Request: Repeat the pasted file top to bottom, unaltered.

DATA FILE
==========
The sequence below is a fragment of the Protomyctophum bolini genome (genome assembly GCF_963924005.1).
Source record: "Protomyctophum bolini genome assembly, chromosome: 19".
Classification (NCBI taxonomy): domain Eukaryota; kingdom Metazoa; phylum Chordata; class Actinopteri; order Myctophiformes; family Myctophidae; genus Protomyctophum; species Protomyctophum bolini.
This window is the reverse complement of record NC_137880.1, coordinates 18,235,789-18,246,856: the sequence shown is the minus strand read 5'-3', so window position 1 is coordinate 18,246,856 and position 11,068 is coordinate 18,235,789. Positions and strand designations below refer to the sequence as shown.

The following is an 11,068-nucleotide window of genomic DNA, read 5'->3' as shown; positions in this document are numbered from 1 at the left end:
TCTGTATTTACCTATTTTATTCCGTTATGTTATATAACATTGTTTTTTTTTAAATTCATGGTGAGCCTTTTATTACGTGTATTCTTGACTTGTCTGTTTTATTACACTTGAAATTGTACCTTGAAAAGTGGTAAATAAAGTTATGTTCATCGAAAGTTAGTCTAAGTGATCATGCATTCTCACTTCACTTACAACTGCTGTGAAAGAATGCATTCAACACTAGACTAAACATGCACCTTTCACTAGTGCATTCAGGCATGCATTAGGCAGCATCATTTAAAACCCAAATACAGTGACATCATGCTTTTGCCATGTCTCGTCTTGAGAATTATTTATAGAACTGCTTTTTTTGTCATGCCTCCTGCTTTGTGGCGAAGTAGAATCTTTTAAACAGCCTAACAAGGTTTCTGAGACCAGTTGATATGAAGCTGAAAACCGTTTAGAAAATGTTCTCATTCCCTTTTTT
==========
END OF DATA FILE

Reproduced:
The sequence below is a fragment of the Protomyctophum bolini genome (genome assembly GCF_963924005.1).
Source record: "Protomyctophum bolini genome assembly, chromosome: 19".
Classification (NCBI taxonomy): domain Eukaryota; kingdom Metazoa; phylum Chordata; class Actinopteri; order Myctophiformes; family Myctophidae; genus Protomyctophum; species Protomyctophum bolini.
This window is the reverse complement of record NC_137880.1, coordinates 18,235,789-18,246,856: the sequence shown is the minus strand read 5'-3', so window position 1 is coordinate 18,246,856 and position 11,068 is coordinate 18,235,789. Positions and strand designations below refer to the sequence as shown.

The following is an 11,068-nucleotide window of genomic DNA, read 5'->3' as shown; positions in this document are numbered from 1 at the left end:
TCTGTATTTACCTATTTTATTCCGTTATGTTATATAACATTGTTTTTTTTTAAATTCATGGTGAGCCTTTTATTACGTGTATTCTTGACTTGTCTGTTTTATTACACTTGAAATTGTACCTTGAAAAGTGGTAAATAAAGTTATGTTCATCGAAAGTTAGTCTAAGTGATCATGCATTCTCACTTCACTTACAACTGCTGTGAAAGAATGCATTCAACACTAGACTAAACATGCACCTTTCACTAGTGCATTCAGGCATGCATTAGGCAGCATCATTTAAAACCCAAATACAGTGACATCATGCTTTTGCCATGTCTCGTCTTGAGAATTATTTATAGAACTGCTTTTTTTGTCATGCCTCCTGCTTTGTGGCGAAGTAGAATCTTTTAAACAGCCTAACAAGGTTTCTGAGACCAGTTGATATGAAGCTGAAAACCGTTTAGAAAATGTTCTCATTCCCTTTTTT